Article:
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school nut bans - I am totally opposed - what do you all think?!(174 Posts)
I am really anti for all the reasons that the Anaphylaxis Campaign is and more .... DS allergic to nuts as well as full list of other stuff - egg, dairy, celery, peas, lentils, sesame, soya etc etc
DS consultant says people with one allergy actually v rare
I feel that schools are doing allergic children a disservice by imposing such a ban as they need to understand not to eat other people's foods from day one. It therefore gets other parents' backs up frankly for no good purpose as every allergic child has got to learn not to touch other food - whether, as when in nursery, they are physically kept apart, or as when older, they are supervised carefully.
I [or any of the rest of you with multiple allergies] can hardly ask a school to be sesame, soya, egg, dairy, celery, pea etc free - can we?!
Finally, and proibably most crucially, as we all no doubt know from bitter experience, it is only the parents of allergic children that are super alert to ingredients - a nut ban just creates a false sense of security. Parents of non allergic children simply are not going to trawl through ingredient labels in the way that we all have to - I am sure that if they did, they would be as amazed as we are which foods contain what ....What good is banning a packet of peanuts if the kid brings in a "healthy" muesli bar [most have nuts in as we all know on this forum]
As a matter of interest the Anaphylaxis Campaign does not support a schools ban either.
I intend to post on AIBU once I have collated comments from this thread!
So, comments please!
How allergic is your child?
My childminders son is very allergic, if a child has touched a peanut and then touches him he is affected immediately.
It is the only allergy he has, there are children with other allergies at the same school but they are less allergic if you see what I mean. Ie, as long as they do not ingest sesame/celery/soya etc etc they are fine. ( I do know that some children/adults allergic to sesame etc are extremely allergic, I am using my childminders son's peanut allergy as an example)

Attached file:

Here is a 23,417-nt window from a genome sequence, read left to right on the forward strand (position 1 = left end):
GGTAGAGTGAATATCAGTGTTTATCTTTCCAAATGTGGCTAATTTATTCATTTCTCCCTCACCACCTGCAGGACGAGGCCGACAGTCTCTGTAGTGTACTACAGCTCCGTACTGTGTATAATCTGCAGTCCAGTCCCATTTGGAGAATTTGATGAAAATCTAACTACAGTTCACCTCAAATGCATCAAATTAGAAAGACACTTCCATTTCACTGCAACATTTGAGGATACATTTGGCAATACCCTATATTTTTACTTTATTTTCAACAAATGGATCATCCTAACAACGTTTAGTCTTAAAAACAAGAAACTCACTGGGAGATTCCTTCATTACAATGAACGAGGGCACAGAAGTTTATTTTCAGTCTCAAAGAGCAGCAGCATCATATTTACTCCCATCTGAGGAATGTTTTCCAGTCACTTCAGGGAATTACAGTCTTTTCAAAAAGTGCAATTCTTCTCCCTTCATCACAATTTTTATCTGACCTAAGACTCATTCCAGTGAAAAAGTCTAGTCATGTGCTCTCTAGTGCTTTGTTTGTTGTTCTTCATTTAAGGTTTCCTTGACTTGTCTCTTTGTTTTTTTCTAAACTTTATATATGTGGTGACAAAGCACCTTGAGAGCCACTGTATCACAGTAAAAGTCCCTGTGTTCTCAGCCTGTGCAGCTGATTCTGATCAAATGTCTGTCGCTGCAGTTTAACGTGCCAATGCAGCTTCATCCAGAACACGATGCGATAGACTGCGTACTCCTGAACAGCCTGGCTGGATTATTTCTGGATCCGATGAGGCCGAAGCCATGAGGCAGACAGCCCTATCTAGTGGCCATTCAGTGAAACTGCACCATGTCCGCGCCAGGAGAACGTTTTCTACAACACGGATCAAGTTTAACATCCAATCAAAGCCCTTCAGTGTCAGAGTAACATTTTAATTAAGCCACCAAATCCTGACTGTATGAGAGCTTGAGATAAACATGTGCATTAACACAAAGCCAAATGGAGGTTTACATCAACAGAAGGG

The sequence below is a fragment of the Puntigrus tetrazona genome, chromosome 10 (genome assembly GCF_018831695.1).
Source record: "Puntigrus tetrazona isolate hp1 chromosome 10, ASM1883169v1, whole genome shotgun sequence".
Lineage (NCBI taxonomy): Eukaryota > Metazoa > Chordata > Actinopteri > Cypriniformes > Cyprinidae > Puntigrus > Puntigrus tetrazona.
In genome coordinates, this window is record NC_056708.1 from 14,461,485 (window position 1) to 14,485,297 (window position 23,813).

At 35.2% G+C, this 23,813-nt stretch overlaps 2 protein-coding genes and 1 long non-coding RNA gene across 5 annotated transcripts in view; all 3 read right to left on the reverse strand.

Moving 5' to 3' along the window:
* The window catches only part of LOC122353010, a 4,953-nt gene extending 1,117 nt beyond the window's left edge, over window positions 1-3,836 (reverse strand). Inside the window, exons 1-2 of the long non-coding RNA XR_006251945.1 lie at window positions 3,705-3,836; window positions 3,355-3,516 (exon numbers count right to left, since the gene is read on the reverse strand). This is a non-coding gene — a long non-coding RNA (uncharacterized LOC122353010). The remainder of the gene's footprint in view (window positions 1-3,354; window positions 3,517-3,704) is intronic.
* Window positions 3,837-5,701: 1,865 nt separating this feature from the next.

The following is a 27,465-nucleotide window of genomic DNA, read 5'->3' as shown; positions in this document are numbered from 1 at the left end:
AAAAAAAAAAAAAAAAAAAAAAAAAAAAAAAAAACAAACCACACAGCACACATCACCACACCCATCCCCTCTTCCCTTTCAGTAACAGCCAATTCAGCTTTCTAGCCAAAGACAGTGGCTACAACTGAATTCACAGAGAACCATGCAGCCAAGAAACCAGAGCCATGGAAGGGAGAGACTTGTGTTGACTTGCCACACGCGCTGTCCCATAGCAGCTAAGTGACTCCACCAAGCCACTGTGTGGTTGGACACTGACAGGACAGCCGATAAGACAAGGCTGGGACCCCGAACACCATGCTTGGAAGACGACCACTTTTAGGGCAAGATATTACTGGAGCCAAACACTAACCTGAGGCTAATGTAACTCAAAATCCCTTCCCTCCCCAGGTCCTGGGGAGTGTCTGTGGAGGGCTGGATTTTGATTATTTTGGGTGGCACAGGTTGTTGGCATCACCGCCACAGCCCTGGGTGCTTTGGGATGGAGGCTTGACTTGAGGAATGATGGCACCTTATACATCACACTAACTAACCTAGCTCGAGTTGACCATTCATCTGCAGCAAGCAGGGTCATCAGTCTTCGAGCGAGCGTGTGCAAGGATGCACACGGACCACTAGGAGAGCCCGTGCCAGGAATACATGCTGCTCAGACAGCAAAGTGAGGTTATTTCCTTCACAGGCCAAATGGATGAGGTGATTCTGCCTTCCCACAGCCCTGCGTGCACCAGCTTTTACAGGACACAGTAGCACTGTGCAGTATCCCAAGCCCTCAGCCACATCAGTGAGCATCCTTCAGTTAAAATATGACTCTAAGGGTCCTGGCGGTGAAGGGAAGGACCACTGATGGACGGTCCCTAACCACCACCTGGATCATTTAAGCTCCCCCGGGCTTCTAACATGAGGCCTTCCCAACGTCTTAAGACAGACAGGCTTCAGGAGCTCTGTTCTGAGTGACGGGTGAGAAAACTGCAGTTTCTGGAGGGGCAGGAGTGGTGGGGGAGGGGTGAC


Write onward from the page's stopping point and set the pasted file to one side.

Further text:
I have a nut allergy (hazlenut and brazil), I check ingredients, friends know, dp's friends are particularly sweet and will wash hands etc if they have had a cornetto for example without being asked.
My children are very vigilant and tell people if I don't.
However, my allergy is not even half as bad as childminder's son. And I am an adult and far more able to be responsible for my own safety.
I do wonder how she and other parents of extremely allergic children would feel about you advocating a ceasing of nut free mealtimes at school.
I have to admit that I do find it a little odd that it is nuts that are always the banned ones - in DS's old school one of his friends had a severe dairy allergy and there was never any suggestion that everyone should stop bringing in items with dairy in.
Is nut allergy more like to result from airborne nut particles?
i think so yes. Childminders son is affected severely by airborne particles as are a couple of other children which is why the school decided to be nut free.
I do think that schools should go on a case by case basis though.
ie if there is no need for a ban why have one if you see what I mean.
I do agree that it is vital for a child with allergies to understand from an early age about not eating other childrens foods but for some children ingesting is not the only route to a serious episode.
I don't know enough about it, really. All I know is that there are two children at DS's school who have severe peanut allergies, and so all proper nut products (peanut butter etc) are banned in school lunches, and they have an adult sit with them at meal times to ensure that they only eat their own lunch (they are both reception year, so still very young). School meals are also made from foods that are guaranteed nut free. If this was my child, I would want the same.
The school are very hot on allergies and conditions like Type 1 diabetes etc and have had awareness-raising assemblies about these before (parents were asked to attend also).
I know our infant school go on a case by case basis.
For DS1's first 2years there nuts were banned, as there was a child in YR1 with a severe allergy to them.
When the child moved up to junior school in YR3 the ban was lifted. I did hear something the other day in the playground (gossip ) that there is a child with a severe nut allergy starting in September so they'll be banned again so they've had 3yrs without a ban.
Although up in the staffroom there is a list of the children with allergies and what they are allergic to and there is currently a child in the school with a nut allergy - I guess it's not such a severe allergy
i agree wholeheartedly OP!
oiteach, i can see your concerns... but then what about that child who had peanut butter for breakfast and forgot to wash his hands?
you can NEVER make an environment 100% safe. and having a nut ban in the school simply creates a false sense of security
as the OP says, I bet a lot of parents simply don't even think about it when they chuck a cookie, or a cereal bar or something into a lunchbox. but if the school think that it's "nut free" then they won't be taking any other precautions to prevent that from touching the nut allergic child
there are better ways of doing this than imposing a blanket ban on the entire school